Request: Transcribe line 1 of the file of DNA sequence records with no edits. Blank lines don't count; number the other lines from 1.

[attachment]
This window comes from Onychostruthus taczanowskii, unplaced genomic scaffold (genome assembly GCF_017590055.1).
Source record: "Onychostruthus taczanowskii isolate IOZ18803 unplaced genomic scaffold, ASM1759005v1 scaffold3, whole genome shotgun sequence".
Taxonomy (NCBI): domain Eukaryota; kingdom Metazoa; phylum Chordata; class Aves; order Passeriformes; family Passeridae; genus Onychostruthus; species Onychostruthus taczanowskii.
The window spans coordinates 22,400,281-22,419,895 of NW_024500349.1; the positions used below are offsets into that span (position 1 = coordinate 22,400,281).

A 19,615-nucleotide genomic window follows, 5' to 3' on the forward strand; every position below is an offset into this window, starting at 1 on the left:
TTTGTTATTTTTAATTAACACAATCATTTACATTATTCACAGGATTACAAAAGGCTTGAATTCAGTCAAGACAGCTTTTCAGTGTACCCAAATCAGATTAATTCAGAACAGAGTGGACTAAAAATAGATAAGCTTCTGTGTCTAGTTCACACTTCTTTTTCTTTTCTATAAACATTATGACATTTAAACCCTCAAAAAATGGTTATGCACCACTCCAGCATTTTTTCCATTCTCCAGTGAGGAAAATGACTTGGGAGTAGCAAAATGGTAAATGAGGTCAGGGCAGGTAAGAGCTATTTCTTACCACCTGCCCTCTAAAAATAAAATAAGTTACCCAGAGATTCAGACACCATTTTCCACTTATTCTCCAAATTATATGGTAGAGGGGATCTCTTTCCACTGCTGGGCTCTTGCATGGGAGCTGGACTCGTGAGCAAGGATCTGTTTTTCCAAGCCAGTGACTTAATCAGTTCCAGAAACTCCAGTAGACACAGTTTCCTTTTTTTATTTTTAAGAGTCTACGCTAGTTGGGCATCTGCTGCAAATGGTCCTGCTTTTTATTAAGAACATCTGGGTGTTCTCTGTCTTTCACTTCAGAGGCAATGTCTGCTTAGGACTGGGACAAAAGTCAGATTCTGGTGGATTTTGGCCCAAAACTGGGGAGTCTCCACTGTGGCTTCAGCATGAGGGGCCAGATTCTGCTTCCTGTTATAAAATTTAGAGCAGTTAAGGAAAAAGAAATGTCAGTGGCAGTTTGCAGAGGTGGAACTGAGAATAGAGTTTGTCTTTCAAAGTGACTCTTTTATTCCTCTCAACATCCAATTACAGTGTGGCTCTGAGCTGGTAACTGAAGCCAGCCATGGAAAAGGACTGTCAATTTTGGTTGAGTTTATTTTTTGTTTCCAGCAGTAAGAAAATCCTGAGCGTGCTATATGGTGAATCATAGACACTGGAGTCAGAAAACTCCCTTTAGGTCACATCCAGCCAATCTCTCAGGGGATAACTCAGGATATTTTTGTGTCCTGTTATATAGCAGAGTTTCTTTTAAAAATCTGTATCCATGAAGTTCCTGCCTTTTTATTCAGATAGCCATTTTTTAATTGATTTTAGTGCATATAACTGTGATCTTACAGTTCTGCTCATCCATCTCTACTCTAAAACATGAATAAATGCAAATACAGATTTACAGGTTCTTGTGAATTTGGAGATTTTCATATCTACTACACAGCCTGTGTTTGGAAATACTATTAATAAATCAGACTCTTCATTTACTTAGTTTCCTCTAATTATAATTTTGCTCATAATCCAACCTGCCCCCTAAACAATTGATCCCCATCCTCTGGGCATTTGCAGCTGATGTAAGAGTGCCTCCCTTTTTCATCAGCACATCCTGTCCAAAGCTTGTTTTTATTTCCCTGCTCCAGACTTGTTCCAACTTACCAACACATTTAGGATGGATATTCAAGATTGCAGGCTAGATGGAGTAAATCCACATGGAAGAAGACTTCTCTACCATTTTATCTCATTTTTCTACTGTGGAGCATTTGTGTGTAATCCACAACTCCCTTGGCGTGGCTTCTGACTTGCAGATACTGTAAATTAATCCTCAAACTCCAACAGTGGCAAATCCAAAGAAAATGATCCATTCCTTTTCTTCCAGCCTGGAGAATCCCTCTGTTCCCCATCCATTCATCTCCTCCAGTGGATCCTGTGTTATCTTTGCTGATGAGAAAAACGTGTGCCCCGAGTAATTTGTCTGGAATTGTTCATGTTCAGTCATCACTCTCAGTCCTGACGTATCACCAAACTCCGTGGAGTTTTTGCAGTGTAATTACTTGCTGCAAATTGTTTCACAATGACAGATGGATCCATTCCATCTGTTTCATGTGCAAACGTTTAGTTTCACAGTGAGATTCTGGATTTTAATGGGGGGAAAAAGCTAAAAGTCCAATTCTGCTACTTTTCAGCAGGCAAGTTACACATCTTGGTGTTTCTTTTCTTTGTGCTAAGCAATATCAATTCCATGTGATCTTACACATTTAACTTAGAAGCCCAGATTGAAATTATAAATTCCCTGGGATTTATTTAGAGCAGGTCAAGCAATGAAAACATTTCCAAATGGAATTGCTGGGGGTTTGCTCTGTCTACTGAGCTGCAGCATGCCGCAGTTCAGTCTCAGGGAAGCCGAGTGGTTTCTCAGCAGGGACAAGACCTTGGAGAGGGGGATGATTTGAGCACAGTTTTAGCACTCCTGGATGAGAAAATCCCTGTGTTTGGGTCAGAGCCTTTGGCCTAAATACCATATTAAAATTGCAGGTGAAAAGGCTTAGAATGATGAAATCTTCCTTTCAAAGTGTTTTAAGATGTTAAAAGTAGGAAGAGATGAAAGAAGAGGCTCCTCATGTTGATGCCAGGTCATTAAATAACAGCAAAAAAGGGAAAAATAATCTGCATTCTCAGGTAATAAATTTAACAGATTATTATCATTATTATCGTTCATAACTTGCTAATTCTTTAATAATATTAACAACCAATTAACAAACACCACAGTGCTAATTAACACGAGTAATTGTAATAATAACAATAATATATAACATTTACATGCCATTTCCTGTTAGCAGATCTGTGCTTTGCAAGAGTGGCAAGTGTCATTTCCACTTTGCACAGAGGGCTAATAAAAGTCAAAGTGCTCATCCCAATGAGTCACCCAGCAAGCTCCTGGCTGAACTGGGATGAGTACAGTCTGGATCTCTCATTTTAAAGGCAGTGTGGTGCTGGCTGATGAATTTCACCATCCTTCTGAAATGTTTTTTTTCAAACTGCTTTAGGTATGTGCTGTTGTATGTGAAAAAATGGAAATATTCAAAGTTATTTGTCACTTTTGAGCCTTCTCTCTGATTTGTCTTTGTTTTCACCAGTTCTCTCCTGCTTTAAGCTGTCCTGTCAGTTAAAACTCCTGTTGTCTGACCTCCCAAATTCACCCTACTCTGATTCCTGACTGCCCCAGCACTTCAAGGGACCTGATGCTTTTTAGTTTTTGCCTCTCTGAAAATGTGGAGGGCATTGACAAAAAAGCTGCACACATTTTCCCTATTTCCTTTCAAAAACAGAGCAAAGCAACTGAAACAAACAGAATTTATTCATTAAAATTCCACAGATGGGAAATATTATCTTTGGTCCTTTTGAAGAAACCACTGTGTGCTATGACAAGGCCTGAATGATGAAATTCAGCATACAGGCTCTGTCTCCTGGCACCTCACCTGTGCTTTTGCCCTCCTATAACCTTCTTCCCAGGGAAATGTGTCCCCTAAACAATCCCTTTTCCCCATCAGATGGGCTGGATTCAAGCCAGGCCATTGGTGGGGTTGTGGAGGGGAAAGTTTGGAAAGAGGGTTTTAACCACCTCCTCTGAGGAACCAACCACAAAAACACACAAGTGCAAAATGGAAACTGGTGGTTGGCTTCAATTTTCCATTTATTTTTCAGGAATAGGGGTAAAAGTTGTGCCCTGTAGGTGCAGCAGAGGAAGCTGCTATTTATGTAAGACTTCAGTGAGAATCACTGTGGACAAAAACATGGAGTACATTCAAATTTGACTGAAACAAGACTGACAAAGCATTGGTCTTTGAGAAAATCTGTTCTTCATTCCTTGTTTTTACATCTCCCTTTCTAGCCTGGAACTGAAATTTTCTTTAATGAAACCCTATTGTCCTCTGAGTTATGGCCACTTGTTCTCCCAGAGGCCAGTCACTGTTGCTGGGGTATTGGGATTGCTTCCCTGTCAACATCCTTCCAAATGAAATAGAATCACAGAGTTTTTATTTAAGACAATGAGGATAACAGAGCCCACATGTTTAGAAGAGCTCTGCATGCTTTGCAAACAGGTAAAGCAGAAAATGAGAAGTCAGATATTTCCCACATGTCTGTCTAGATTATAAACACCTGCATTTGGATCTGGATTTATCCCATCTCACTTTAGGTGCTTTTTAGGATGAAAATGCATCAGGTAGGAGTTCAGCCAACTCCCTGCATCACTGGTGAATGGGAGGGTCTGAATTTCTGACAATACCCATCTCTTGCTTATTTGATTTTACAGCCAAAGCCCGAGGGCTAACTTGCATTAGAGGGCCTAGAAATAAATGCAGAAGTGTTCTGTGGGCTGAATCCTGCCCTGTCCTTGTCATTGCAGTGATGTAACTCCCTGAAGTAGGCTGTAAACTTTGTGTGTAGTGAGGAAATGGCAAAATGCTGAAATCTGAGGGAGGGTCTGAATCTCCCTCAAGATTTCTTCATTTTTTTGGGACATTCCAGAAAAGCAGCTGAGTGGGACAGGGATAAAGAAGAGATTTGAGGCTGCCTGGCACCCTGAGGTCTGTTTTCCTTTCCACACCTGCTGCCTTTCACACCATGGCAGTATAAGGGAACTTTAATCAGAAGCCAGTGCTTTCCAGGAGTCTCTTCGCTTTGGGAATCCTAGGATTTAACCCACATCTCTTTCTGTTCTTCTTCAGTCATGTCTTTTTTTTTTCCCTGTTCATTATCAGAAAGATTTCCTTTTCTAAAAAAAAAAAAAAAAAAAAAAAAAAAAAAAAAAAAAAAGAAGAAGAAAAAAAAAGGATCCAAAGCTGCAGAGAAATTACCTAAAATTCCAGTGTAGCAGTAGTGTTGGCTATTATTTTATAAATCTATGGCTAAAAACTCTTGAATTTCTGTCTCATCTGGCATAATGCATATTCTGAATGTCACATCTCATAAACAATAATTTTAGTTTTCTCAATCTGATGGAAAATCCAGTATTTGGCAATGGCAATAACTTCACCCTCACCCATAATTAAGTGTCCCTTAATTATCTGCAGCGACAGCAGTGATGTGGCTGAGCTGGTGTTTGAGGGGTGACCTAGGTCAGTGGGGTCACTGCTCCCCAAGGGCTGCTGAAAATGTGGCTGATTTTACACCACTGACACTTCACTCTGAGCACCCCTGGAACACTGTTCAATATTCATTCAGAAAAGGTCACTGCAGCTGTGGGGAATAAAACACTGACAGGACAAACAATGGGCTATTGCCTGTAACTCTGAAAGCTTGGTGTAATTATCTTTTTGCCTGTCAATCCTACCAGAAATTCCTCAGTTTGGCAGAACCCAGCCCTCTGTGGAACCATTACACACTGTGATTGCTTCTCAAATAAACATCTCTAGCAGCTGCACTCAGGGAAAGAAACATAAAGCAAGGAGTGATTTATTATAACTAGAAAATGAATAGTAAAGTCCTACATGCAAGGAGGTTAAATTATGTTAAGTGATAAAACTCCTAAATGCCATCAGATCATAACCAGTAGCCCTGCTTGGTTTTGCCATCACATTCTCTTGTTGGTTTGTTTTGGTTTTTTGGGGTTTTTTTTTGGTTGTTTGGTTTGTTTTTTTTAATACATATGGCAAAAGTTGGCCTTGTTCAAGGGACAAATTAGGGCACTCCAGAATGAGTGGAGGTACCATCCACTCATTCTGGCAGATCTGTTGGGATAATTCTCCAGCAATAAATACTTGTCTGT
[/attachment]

This window comes from Onychostruthus taczanowskii, unplaced genomic scaffold (genome assembly GCF_017590055.1).